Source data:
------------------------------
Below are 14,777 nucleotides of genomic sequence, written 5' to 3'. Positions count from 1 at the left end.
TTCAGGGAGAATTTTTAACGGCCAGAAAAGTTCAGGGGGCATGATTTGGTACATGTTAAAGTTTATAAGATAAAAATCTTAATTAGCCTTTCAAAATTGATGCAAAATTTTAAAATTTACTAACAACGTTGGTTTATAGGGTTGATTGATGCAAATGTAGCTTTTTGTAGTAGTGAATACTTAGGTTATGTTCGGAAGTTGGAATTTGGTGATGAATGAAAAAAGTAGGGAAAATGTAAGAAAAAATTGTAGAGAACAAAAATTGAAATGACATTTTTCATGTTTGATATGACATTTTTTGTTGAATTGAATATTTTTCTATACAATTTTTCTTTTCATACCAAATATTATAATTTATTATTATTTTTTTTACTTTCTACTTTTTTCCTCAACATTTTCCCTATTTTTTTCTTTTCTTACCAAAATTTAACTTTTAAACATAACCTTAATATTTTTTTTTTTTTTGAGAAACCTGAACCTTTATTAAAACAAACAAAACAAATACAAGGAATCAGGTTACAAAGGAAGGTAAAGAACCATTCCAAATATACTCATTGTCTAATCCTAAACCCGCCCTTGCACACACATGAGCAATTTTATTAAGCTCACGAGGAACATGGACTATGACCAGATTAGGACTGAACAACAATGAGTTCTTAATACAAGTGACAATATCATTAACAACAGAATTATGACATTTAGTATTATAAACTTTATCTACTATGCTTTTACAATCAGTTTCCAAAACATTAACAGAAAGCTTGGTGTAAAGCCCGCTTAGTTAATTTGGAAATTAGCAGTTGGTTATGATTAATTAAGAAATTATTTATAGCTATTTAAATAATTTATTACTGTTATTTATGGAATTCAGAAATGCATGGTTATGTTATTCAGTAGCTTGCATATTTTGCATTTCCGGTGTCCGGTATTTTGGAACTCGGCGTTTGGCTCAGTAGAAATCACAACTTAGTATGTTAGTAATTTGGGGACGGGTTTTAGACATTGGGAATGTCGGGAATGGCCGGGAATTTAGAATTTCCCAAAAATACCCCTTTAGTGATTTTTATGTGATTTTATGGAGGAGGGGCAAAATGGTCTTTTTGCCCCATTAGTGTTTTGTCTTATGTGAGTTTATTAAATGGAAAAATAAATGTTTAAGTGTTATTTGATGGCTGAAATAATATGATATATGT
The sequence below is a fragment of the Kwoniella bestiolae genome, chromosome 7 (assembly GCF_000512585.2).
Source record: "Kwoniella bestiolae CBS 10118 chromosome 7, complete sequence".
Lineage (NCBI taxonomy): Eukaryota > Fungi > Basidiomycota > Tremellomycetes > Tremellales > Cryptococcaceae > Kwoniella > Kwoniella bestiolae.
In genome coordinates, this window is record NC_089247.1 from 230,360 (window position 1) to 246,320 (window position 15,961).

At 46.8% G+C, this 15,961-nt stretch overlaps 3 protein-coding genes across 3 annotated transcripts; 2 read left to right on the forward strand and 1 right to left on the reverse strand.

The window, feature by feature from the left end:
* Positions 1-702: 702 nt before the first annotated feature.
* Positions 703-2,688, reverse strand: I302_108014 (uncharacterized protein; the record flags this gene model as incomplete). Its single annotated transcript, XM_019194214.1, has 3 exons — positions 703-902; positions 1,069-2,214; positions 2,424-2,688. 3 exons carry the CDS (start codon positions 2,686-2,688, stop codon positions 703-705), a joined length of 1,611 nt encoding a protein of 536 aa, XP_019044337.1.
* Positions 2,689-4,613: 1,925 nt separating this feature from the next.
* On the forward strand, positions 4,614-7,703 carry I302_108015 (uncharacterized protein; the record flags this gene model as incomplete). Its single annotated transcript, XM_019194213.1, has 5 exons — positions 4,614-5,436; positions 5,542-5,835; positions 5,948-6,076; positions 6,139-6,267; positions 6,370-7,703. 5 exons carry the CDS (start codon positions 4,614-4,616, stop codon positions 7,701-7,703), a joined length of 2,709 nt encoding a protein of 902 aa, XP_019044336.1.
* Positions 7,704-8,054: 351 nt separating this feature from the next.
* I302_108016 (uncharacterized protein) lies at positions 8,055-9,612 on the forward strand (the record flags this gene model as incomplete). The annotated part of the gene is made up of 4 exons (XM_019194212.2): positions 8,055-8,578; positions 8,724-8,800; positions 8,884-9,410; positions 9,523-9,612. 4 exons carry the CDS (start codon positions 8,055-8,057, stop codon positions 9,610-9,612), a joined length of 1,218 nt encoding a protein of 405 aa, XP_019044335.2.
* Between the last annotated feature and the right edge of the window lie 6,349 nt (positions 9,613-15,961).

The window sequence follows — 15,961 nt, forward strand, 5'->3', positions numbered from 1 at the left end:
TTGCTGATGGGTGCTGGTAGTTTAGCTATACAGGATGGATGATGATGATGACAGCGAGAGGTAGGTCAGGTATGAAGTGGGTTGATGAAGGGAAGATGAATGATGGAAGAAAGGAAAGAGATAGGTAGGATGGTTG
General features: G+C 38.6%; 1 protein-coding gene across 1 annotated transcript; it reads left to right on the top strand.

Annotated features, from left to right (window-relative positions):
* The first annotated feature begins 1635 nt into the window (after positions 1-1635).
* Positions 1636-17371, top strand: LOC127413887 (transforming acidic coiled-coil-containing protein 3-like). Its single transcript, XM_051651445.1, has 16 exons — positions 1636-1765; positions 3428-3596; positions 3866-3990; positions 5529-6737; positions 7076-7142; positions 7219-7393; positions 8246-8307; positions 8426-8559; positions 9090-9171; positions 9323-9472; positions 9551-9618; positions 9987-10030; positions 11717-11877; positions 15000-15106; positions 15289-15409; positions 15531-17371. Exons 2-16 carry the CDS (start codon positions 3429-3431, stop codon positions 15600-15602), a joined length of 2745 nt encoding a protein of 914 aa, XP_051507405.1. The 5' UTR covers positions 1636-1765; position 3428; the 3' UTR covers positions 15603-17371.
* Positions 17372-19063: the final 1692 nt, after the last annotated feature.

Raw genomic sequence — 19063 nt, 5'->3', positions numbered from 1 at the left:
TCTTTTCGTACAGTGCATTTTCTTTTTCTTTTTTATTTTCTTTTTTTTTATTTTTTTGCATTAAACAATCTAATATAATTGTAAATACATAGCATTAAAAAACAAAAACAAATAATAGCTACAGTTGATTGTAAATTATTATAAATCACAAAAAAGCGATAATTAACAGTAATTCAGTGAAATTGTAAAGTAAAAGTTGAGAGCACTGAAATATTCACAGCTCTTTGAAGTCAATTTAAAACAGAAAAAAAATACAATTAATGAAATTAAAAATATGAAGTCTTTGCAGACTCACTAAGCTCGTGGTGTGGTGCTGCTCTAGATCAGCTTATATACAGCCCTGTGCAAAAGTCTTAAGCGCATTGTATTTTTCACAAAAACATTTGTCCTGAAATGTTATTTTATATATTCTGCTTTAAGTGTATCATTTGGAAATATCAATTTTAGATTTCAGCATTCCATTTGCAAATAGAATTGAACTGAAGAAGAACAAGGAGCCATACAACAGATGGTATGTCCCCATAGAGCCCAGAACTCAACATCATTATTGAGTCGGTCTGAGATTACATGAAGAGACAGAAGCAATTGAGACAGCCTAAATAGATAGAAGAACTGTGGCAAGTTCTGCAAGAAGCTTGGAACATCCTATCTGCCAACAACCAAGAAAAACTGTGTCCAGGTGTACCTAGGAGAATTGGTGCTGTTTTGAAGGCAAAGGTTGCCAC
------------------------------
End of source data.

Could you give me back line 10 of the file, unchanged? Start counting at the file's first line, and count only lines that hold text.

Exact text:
* Positions 703-2,688, reverse strand: I302_108014 (uncharacterized protein; the record flags this gene model as incomplete). Its single annotated transcript, XM_019194214.1, has 3 exons — positions 703-902; positions 1,069-2,214; positions 2,424-2,688. 3 exons carry the CDS (start codon positions 2,686-2,688, stop codon positions 703-705), a joined length of 1,611 nt encoding a protein of 536 aa, XP_019044337.1.